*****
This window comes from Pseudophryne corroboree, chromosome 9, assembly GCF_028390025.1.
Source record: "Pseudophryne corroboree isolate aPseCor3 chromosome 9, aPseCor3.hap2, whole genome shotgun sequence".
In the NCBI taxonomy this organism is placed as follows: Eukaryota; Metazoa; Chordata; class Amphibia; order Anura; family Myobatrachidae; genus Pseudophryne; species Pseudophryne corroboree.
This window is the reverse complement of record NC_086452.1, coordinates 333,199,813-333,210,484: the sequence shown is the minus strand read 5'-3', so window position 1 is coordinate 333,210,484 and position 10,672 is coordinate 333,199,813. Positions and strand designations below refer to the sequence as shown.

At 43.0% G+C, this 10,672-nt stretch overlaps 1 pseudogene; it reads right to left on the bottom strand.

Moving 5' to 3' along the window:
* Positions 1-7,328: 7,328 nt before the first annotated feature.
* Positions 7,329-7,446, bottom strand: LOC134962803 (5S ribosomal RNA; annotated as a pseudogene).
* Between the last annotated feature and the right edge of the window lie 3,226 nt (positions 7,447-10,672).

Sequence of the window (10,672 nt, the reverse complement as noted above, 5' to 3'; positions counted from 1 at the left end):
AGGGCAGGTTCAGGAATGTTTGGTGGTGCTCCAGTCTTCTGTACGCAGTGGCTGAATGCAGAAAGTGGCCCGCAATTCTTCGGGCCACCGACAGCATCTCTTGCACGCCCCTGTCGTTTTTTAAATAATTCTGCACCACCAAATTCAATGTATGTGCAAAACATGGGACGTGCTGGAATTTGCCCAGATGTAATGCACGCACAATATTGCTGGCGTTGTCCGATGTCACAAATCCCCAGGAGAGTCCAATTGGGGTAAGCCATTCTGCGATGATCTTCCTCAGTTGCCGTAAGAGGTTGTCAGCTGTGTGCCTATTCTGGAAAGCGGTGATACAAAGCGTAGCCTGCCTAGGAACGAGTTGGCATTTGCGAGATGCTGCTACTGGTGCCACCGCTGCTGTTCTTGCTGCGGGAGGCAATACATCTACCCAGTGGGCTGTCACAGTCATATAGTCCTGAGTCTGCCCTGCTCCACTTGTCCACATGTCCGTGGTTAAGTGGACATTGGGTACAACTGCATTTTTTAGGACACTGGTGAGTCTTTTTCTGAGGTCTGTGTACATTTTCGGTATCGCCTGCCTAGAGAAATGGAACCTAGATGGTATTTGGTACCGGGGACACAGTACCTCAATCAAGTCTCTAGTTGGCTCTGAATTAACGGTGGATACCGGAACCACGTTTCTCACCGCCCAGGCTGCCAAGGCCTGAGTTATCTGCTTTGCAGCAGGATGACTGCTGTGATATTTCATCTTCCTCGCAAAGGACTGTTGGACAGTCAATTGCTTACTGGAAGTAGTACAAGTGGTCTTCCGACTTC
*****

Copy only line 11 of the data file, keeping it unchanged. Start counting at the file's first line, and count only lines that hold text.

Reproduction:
AGGGCAGGTTCAGGAATGTTTGGTGGTGCTCCAGTCTTCTGTACGCAGTGGCTGAATGCAGAAAGTGGCCCGCAATTCTTCGGGCCACCGACAGCATCTCTTGCACGCCCCTGTCGTTTTTTAAATAATTCTGCACCACCAAATTCAATGTATGTGCAAAACATGGGACGTGCTGGAATTTGCCCAGATGTAATGCACGCACAATATTGCTGGCGTTGTCCGATGTCACAAATCCCCAGGAGAGTCCAATTGGGGTAAGCCATTCTGCGATGATCTTCCTCAGTTGCCGTAAGAGGTTGTCAGCTGTGTGCCTATTCTGGAAAGCGGTGATACAAAGCGTAGCCTGCCTAGGAACGAGTTGGCATTTGCGAGATGCTGCTACTGGTGCCACCGCTGCTGTTCTTGCTGCGGGAGGCAATACATCTACCCAGTGGGCTGTCACAGTCATATAGTCCTGAGTCTGCCCTGCTCCACTTGTCCACATGTCCGTGGTTAAGTGGACATTGGGTACAACTGCATTTTTTAGGACACTGGTGAGTCTTTTTCTGAGGTCTGTGTACATTTTCGGTATCGCCTGCCTAGAGAAATGGAACCTAGATGGTATTTGGTACCGGGGACACAGTACCTCAATCAAGTCTCTAGTTGGCTCTGAATTAACGGTGGATACCGGAACCACGTTTCTCACCGCCCAGGCTGCCAAGGCCTGAGTTATCTGCTTTGCAGCAGGATGACTGCTGTGATATTTCATCTTCCTCGCAAAGGACTGTTGGACAGTCAATTGCTTACTGGAAGTAGTACAAGTGGTCTTCCGACTTC